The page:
Underhill Smith Designs was the interior designer for each loft. Notice the bright red pipes, the chocolate brown beams, the green barn doors and the special attention to countertops and tile in each loft; those were all handpicked by them to accentuate the historic charm of the building, while prominently displaying all the modern amenities.

Here are examples from three different lofts to give you an idea of how cool they are:

Loft Example #1:

Germantown Mill Loft

This charming (and unfurnished) loft overlooks Goss Avenue with three large windows in the great room (third window not pictured).

Loft Example #2:

Germantown Mill Loft

This is a two-story loft in the warehouse section of the development. Note the exposed brick and beams. Image: RealTourCast

Germantown Mill Loft

The gourmet kitchen in the two-story loft features a bright green farm door that slides to cover the pantry. Image: RealTourCast

Germantown Mill Loft

Here’s another view of kitchen, great room and eating area. Image: RealTourCast

Germantown Mill Loft

The second floor features a small study, bedroom and bathroom. Image: RealTourCast

Germantown Mill Loft

A view of the bedroom shows that, while cozy, it’s still large enough to move around. Image: RealTourCast

Germantown Mill Loft

The bathroom features modern finishes and ceramic tile. Also, the floors in this bathroom are original, a distressed whitewash. Image: RealTourCast

Loft Example #3:

Germantown Mill Loft

This loft features an outside entrance that goes out to a greenspace. Image: RealTourCast

Germantown Mill Loft

The gourmet kitchen offers plenty of space to sit at the counter, or grab a seat in the ample living room. Image: RealTourCast

Germantown Mill Loft

Granite countertops, open shelving and quality cabinetry are standard in all of these kitchens. Image: RealTourCast

Germantown Mill Loft

This loft has two bedrooms, one of which offers a beautiful, painted, exposed brick wall. Image: RealTourCast

Germantown Mill Loft

This loft features a large closet and dressing space. Image: RealTourCast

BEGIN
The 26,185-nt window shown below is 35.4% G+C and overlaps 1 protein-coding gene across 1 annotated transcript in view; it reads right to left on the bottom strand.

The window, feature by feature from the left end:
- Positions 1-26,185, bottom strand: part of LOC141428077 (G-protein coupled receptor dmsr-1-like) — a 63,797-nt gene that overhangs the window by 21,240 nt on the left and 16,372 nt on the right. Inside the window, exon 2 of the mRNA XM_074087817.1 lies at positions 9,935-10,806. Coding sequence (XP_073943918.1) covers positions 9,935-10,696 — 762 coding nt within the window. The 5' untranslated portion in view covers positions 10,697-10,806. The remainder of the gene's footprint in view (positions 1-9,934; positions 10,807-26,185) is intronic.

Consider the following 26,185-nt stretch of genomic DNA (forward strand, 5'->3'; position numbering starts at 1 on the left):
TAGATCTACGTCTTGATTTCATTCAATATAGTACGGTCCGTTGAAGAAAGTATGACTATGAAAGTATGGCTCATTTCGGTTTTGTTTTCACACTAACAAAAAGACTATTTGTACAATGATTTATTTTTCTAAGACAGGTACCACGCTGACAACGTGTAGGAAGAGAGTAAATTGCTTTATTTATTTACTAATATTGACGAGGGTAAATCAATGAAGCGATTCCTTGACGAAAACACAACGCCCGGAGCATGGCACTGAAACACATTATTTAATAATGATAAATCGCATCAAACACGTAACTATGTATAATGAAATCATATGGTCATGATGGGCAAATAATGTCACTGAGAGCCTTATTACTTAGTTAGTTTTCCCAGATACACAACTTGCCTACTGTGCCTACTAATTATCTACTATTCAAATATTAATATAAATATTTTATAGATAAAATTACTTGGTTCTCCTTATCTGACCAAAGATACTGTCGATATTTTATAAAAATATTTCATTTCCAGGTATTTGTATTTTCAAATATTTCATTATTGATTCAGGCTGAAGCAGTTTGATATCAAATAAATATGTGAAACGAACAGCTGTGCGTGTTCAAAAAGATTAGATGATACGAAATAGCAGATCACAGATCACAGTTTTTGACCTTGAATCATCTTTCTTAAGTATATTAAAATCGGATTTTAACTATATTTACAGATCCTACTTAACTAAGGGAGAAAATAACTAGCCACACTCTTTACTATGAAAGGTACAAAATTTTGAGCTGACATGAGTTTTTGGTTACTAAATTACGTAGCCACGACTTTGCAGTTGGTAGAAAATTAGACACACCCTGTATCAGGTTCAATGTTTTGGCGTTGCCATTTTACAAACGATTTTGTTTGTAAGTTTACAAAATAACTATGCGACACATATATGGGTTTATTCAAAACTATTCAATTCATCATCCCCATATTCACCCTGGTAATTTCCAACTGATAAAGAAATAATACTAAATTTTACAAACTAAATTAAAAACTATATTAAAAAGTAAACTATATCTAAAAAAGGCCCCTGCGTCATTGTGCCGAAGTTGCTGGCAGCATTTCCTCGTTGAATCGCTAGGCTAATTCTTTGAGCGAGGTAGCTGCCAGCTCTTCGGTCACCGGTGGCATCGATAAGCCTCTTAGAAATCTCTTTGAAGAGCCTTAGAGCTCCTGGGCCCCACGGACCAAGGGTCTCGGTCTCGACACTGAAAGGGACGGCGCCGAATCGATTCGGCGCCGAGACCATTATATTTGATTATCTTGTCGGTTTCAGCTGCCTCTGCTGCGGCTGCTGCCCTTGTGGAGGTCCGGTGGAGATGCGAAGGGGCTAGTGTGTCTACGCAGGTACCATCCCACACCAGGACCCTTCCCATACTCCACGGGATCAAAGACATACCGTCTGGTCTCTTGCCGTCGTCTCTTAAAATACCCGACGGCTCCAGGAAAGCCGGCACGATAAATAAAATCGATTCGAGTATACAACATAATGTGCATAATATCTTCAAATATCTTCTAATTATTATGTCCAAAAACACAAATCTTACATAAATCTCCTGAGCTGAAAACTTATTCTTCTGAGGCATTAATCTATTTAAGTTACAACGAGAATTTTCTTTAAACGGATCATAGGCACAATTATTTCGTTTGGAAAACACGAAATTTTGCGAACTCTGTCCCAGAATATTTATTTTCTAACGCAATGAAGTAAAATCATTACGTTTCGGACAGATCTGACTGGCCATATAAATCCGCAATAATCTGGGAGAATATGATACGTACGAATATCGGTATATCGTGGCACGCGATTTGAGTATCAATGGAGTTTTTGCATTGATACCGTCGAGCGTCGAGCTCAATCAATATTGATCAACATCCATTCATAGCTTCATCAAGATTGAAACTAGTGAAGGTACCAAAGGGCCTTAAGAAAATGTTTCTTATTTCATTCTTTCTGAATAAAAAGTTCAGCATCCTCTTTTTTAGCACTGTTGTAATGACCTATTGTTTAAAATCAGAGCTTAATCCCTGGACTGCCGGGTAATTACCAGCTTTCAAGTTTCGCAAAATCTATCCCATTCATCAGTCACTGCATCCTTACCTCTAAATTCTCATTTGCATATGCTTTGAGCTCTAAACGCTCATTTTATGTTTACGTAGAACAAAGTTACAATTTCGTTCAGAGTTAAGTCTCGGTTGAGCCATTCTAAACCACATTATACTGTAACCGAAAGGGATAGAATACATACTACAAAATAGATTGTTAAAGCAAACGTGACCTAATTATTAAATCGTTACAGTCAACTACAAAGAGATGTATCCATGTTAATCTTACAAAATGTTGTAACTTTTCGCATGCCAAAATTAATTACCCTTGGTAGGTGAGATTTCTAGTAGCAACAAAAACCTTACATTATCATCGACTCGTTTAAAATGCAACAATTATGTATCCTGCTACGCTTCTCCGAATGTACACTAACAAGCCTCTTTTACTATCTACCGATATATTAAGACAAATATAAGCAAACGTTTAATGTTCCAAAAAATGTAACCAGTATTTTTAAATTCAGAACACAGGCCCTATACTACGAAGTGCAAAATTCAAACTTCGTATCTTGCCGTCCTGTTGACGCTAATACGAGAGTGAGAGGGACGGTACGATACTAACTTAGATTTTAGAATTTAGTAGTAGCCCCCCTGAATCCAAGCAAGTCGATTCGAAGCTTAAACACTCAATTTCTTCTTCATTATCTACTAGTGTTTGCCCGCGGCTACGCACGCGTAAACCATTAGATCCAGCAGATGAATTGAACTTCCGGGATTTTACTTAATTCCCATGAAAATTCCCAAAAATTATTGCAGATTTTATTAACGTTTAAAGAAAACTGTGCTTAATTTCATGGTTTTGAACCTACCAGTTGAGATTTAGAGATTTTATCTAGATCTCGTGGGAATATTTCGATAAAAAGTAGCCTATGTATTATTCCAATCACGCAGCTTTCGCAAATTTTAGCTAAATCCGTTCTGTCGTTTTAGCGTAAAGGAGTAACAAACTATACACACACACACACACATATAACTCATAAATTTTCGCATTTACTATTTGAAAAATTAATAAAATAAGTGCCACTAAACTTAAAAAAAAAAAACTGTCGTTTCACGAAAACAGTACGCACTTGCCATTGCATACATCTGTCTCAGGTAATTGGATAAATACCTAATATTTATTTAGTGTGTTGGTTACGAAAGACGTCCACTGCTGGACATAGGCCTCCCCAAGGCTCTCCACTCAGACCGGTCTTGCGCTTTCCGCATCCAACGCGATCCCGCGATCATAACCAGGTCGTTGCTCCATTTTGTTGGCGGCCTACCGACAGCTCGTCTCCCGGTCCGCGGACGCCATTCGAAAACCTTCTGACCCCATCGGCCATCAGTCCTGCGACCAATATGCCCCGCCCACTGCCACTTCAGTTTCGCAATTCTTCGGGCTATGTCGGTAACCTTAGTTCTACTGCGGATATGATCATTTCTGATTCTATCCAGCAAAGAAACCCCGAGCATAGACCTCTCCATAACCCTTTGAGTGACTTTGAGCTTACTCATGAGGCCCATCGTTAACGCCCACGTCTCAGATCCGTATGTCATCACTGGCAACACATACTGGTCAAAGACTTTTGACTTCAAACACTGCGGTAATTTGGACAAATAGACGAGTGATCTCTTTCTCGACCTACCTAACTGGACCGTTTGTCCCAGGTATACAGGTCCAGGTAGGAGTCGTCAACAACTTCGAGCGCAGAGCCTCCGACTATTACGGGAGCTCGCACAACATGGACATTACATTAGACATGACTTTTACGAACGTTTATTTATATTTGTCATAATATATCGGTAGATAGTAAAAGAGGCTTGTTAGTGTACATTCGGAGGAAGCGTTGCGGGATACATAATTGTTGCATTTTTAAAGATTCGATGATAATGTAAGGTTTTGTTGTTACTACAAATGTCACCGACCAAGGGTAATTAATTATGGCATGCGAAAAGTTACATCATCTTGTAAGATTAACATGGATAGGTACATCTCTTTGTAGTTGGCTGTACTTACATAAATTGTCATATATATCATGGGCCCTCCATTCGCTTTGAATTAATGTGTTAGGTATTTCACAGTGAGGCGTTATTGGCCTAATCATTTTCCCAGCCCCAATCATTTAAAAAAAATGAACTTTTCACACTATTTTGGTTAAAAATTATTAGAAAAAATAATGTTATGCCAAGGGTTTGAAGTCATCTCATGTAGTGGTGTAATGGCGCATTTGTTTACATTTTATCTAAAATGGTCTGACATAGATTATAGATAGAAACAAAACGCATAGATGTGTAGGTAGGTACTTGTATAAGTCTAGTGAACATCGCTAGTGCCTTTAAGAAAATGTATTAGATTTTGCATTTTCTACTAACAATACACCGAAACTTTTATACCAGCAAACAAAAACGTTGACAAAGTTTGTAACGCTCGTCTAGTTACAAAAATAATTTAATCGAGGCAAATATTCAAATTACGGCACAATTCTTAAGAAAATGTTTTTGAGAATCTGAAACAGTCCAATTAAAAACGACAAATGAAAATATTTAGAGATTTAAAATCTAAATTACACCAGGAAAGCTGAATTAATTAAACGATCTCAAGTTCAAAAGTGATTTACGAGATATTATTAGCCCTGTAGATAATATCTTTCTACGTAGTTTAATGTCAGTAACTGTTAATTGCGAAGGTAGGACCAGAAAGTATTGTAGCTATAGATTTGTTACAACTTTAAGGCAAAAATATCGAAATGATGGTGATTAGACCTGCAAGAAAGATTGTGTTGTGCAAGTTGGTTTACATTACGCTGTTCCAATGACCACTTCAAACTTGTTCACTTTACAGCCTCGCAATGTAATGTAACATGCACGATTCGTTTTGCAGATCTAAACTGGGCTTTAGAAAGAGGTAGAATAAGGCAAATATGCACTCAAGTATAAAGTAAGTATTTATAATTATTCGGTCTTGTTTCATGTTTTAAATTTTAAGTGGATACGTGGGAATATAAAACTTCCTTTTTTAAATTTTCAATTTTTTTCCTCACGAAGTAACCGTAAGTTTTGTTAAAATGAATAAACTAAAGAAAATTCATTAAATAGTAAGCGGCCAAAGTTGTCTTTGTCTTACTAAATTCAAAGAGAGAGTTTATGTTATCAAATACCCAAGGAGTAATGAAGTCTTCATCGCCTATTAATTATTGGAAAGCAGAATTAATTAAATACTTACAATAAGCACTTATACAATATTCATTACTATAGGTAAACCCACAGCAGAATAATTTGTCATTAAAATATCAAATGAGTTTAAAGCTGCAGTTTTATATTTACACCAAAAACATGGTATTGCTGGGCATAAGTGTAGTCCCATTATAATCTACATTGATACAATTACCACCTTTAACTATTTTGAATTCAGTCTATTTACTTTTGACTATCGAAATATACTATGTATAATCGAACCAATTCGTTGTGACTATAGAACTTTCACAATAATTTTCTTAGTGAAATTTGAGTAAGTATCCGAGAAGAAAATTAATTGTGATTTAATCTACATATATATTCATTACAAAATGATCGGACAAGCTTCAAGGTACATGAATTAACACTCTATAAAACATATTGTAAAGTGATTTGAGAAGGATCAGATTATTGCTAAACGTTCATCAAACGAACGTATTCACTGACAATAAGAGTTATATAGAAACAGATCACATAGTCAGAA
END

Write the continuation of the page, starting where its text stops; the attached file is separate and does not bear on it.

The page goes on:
Other Amenities

There’s much more to come with the development of this space. The landscaping is just starting, with handmade metal planters that adorn the area. A fitness center, pool and greenspace will all be finished soon.

Germantown Mill Loft

Locally made planters line the periphery of the property.

Germantown Mill Loft

This bike rack is already in use by residents.

Germantown Mill Loft

The pool is finished and covered, but it won’t be open till warmer temperatures arrive.

In addition, there will be a coffee shop and a restaurant coming soon. The restaurant, called Finn’s, has former Avalon chef Steve Clements at the helm, and it is set to open around Derby.

As mentioned above, there are plenty of floor plans, and the options are vast. Here’s what renters can select from:

  • Caboose — 375 square feet, $563 a month
  • Studio apartment — 540 to 896 square feet, $627 to $1,065 per month
  • One bed, one bath — 829 to 1,180 square feet, $953 to $1,480 per month
  • Two bed, two bath — 926 to 1,476 square feet, $1,079 to $1,928 per month
  • Two bed, two bath, one study — 1,386 to 1,473 square feet, $1,677 to $1,877 per month
  • Two bed, two-and-a-half bath, one study — 2,376 square feet, $3,164 a month

The location in the heart of Germantown is a plus, with so many nearby places to eat, shop and visit. We profiled this burgeoning neighborhood last year, and it continues to grow. With all the locals out in the neighborhood walking, biking and visiting, no wonder it’s so appealing. It is alive with possibility, and the Germantown Mill Lofts are just the tip of the iceberg!